How Does The U.S. Economy Stack Up?

Many comparisons are being made among the U.S. economy and the economies of the rest of the world, particularly China. In recent years the U.S. economy has been resilient. Sixteen straight interest rate increases, a terrorist attack, the Gulf Coast being devastated, change of Federal Reserve Chair, oil shocks and a quagmire in the Middle East are enough to bring the economy to a screeching halt.

The bright side is that the U.S. is still a powerful economic force. Our economy generates more in one day than one half of the economies in the world. Currently many are making comparisons of the U.S. economy to China. The U.S. economy produces more in one 28-day period than the Chinese economy produces in one year.

However, before we make too many accolades, China is emerging as a steady force. Alliances with Africa, South America, Japan and the ASEAN group of Southeast Asia will have them knocking on our economic door.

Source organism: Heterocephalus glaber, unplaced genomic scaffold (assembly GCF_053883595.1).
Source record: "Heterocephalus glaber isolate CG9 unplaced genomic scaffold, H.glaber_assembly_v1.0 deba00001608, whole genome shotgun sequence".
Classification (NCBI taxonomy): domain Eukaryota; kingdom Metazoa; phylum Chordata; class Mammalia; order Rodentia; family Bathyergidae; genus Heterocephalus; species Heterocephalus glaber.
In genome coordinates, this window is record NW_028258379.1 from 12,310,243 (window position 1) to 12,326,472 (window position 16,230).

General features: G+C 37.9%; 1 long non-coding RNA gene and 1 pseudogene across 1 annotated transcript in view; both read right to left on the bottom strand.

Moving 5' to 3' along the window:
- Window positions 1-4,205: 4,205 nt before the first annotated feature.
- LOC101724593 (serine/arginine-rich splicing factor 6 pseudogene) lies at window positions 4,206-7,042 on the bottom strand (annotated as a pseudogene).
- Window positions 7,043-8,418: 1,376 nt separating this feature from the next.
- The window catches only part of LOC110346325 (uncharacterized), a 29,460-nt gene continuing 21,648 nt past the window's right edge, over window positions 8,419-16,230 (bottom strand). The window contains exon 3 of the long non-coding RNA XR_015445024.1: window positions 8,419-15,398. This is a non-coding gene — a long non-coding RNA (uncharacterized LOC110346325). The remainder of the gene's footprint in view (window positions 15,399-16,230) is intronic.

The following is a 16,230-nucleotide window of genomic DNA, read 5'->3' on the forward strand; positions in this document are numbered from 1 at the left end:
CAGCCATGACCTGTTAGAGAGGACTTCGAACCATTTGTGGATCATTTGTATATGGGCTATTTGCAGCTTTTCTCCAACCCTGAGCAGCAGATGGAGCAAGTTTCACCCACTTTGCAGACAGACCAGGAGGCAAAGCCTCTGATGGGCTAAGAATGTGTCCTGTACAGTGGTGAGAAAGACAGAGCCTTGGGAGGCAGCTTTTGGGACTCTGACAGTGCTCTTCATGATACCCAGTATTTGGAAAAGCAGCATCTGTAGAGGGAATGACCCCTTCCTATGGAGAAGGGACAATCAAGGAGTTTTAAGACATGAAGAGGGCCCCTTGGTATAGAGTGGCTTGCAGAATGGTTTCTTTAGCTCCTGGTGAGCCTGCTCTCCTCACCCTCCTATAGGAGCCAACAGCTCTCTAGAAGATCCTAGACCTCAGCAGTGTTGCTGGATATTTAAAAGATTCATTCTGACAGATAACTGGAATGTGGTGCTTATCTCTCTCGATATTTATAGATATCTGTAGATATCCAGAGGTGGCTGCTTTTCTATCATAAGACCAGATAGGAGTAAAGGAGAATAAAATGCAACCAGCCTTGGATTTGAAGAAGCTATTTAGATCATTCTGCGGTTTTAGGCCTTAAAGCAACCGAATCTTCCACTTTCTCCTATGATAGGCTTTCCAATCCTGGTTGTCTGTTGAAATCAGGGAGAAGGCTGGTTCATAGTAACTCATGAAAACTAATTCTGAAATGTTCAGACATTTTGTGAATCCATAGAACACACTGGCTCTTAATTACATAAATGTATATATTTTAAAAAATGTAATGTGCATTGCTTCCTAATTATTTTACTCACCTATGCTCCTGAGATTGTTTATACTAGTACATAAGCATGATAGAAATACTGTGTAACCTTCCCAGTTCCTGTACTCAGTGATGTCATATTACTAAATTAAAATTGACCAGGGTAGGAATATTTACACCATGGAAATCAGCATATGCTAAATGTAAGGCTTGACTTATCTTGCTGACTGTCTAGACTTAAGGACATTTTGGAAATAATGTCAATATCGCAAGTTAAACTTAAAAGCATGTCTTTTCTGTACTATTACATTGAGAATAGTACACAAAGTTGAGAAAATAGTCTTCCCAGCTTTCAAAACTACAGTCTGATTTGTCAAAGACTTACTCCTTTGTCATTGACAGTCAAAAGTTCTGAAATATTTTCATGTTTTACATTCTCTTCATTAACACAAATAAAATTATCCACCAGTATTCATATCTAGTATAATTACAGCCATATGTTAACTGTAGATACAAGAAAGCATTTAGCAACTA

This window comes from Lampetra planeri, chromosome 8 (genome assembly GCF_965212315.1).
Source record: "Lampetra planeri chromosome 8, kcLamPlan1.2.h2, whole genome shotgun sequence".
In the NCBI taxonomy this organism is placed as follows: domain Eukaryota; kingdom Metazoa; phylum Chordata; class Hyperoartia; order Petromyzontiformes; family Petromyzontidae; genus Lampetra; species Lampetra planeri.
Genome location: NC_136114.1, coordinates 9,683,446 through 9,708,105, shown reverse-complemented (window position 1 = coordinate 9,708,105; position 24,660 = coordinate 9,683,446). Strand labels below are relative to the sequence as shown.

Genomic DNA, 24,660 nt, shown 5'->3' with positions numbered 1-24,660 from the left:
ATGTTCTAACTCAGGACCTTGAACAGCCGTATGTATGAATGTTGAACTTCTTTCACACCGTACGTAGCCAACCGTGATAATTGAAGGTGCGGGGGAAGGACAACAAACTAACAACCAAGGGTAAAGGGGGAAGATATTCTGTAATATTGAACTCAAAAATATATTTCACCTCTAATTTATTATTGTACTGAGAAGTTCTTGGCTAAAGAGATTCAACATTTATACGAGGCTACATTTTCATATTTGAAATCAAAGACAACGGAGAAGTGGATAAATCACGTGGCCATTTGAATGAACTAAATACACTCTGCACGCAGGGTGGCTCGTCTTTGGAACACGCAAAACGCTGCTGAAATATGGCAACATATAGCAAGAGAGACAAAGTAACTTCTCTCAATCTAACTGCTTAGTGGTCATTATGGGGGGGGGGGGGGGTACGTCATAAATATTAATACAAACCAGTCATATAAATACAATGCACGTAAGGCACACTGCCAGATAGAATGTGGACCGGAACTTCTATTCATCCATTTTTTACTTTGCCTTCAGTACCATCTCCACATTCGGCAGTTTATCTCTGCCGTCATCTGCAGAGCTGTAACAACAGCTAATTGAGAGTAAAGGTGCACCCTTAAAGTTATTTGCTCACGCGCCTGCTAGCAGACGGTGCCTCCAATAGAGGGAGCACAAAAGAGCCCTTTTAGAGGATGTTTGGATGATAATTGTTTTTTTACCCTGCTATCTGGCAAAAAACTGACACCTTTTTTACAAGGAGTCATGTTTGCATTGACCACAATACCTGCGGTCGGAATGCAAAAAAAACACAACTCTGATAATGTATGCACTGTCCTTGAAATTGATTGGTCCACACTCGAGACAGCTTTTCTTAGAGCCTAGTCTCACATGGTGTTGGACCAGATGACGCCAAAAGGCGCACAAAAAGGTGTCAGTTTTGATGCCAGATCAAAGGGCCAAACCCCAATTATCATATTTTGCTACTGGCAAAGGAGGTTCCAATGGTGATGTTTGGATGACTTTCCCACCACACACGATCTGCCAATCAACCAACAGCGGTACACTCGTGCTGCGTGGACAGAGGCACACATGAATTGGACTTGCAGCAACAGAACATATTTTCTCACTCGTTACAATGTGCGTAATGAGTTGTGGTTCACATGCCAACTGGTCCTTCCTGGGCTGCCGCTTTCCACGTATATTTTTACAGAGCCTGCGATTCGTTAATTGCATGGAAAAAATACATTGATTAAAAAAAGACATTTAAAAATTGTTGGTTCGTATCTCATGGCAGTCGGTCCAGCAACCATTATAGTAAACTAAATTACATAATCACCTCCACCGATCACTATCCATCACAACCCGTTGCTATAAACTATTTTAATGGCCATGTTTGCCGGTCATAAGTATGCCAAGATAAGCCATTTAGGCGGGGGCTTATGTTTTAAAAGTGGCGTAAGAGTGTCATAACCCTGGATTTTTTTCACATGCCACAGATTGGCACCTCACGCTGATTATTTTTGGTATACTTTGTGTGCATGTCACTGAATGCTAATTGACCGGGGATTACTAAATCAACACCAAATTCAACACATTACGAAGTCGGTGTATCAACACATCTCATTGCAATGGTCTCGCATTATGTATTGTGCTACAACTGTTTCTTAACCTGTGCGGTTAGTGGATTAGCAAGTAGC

China’s WTO membership and domestic reforms have led to economic growth. The volume of trade between the U.S. and China is $328 billion, 10 times the level in 1992. China is buying computers and auto part companies, amongst others. Any attempt to block these acquisitions could lead to challenges, particularly as they are sitting on over a trillion dollars worth of resources.

To any of you ag producers utilizing steel products, China alone has accounted for 54% of global steel demand. With an economy growing at 10% annually since 1991, the big economic force is going to be difficult to stop.

Management Tip of the Week:
One must think globally, but bring the insight and information down and act locally.

Editor’s note: Dave Kohl, The Corn And Soybean Digest Trends Editor, is an ag economist specializing in business management and ag finance. He recently retired from Virginia Tech, but continues to conduct applied research and travel extensively in the U.S. and Canada, teaching ag and banking seminars and speaking to producer and agribusiness groups. He can be reached at sullylab@vt.edu.